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The Fed May Have Shrunk Its Balance Sheet Too Quickly


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Federal Reserve Chair Jerome Powell. Photograph by Justin Sullivan/Getty Images
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777彩票地址Market conditions are forcing the Federal Reserve to revise its commitment to “normalizing” its balance sheet’s size.

The Fed has shed in bonds since October 2017. It now owns a bit more than $3.8 trillion in assets, against roughly $1.7 trillion , $1.6 trillion , and $500 billion in other liabilities, including some $250 billion owed to foreign central banks.

Spikes in overnight interest rates suggest the reduction may be overdone, and that more bank reserves may be required.

Shortly after finishing their second round of bond-buying in June 2011, America’s central bankers decided they the Fed’s balance sheet “to the smallest levels that would be consistent with the efficient implementation of monetary policy.” Over the next few years, additional purchases boosted total assets to nearly $4.5 trillion against about $1.2 trillion in currency, $2.8 trillion in bank reserves, and roughly $400 billion in other liabilities.

777彩票地址While economic impact was modest, the purchases were politically contentious. The Fed responded by reiterating its desire to shrink , declaring that it would “in the longer run, hold no more securities than necessary to implement monetary policy efficiently and effectively.”

By itself, the statement was meaningless—how much is “necessary”?—but at the time, Fed officials thought this implied destroying in bank reserves over six years by shedding nearly $2.5 trillion in bonds. As the Fed’s then-boss in September 2014, the aim was “to get back to levels of reserve balances that we had before the crisis.” The assumption was that banks didn’t need the deposits they held at the Fed.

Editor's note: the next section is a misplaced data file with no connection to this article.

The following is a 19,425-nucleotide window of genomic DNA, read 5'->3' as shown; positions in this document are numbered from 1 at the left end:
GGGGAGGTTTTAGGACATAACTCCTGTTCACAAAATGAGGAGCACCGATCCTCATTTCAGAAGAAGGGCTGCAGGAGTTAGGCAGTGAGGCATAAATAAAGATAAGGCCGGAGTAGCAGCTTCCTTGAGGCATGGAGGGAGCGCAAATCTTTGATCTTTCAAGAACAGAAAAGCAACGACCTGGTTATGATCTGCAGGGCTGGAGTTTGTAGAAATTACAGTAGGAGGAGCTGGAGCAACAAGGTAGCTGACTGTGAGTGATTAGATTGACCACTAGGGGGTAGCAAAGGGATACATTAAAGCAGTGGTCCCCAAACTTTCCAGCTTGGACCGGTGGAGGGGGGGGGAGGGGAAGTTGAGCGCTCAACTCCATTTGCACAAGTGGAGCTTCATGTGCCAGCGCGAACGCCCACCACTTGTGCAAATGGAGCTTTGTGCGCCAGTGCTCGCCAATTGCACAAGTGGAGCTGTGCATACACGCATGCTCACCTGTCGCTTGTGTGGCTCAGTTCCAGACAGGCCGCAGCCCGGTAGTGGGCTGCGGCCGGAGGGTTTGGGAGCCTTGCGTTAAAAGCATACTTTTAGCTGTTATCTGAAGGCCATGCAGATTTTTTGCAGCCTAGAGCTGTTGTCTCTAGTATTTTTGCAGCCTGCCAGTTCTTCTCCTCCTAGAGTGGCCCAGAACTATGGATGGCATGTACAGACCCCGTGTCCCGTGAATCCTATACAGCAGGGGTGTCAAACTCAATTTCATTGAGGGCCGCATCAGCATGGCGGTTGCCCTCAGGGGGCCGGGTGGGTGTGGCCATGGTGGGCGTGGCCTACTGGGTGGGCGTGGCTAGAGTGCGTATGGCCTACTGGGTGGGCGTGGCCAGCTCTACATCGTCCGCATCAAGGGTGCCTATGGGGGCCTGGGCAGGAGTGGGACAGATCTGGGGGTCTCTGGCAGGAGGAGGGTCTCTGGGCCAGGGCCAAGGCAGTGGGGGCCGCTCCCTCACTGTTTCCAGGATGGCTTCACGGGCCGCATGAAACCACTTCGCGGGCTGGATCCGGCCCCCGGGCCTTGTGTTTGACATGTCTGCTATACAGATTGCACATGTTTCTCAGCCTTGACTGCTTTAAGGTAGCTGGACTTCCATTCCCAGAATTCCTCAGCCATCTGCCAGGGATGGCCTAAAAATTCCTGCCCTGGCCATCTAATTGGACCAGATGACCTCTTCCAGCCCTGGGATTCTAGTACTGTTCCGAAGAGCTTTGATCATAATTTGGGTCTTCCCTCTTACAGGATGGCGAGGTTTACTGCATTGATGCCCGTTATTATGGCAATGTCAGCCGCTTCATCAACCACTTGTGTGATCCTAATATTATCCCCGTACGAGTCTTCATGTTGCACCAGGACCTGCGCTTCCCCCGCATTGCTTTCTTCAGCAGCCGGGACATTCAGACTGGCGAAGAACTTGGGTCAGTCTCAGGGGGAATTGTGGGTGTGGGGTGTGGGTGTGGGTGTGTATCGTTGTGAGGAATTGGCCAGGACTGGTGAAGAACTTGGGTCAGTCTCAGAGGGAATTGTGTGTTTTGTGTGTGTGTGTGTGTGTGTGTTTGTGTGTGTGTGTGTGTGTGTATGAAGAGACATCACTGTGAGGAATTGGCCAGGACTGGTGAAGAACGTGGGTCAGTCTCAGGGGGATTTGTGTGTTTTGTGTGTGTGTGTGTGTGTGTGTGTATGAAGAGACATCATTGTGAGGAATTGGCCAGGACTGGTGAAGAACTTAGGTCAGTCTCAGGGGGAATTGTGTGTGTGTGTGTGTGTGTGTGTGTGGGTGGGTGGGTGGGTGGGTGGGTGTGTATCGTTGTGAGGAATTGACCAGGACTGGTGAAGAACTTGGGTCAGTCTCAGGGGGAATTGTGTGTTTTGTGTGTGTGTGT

Yet bank reserves are uniquely useful for settling payments throughout the day and as a high-quality liquid asset that can . Rules imposed since the financial crisis have effectively transformed more than $1 trillion of “excess” reserves into required ones, according to a recent estimate by Credit Suisse’s Zoltan Pozsar. The “free float,” as he puts it, is extremely low, “with no margin of safety left.” That limits how much the Fed can shrink its balance sheet without destabilizing the banking system.

777彩票地址The Fed has gradually come to appreciate this. In its 2016 annual report, the Federal Reserve Bank of New York, which publishes regular projections of the balance sheet, assumed reserves would stabilize , rather than the previous forecast of $100 billion, although they described the adjustment as a way to capture “the uncertainty attending future levels of several Federal Reserve liability items,” rather than as a commentary on the appropriate level of bank reserves.

777彩票地址When the Fed balance-sheet reduction schedule in June 2017, the New York Fed estimated reserves would drop to as the balance sheet steadily shrank by $1.3 trillion until the middle of 2021. In a , Yellen said: “This is something that will just run quietly in the background over a number of years” that the Fed “will not be reconsidering from time to time.”

But market conditions have compelled Fed officials to reconsider. The biggest shift took place in January, when, of the central bank’s policy meeting, “almost all participants thought that it would be desirable to announce before too long a plan to stop reducing the Federal Reserve’s asset holdings.”

777彩票地址As Jerome Powell, the current Fed chairman, stated that month: “If banks want to use reserves for a good and sufficient reason...we’re not going to discourage them from holding them.” In March, the Fed said it would of balance-sheet shrinkage, beginning in May, and completely stop it by the end of September.

The likeliest explanation, as Pozsar argues in detail, is that the decline in bank reserves has raised the cost of financing purchases of longer-term Treasury debt. From the perspective of a European or Japanese investor, the yield on a 10-year U.S. Treasury note has been far lower than the minimum hurdle rate since last fall.

According to Pozsar, this has “impeded the flow of collateral to ultimate buyers” and forced securities dealers to pick up the slack, while driving short-term interest rates higher.

The results can be seen in on securities dealers. Dealers have bought about $200 billion in Treasury debt since the U.S. yield curve effectively inverted last fall—and they have financed their purchases by increasing their overnight borrowing by a comparable amount. Those overnight collateralized loans, in turn, have mostly come from the big U.S. banks, as they replace their dwindling supply of reserves with other short-term assets. Heightened demand for overnight money has led in short-term interest rates since the end of 2018.

The system has become more fragile as a result of the Fed’s balance-sheet shrinkage. Pozsar thinks the Fed should be ready “to administer mini-QEs [quantitative easings]” before year-end to prevent turmoil. Powell may address this issue in his press conference this coming Wednesday.

Write to Matthew C. Klein at matthew.klein@barrons.com


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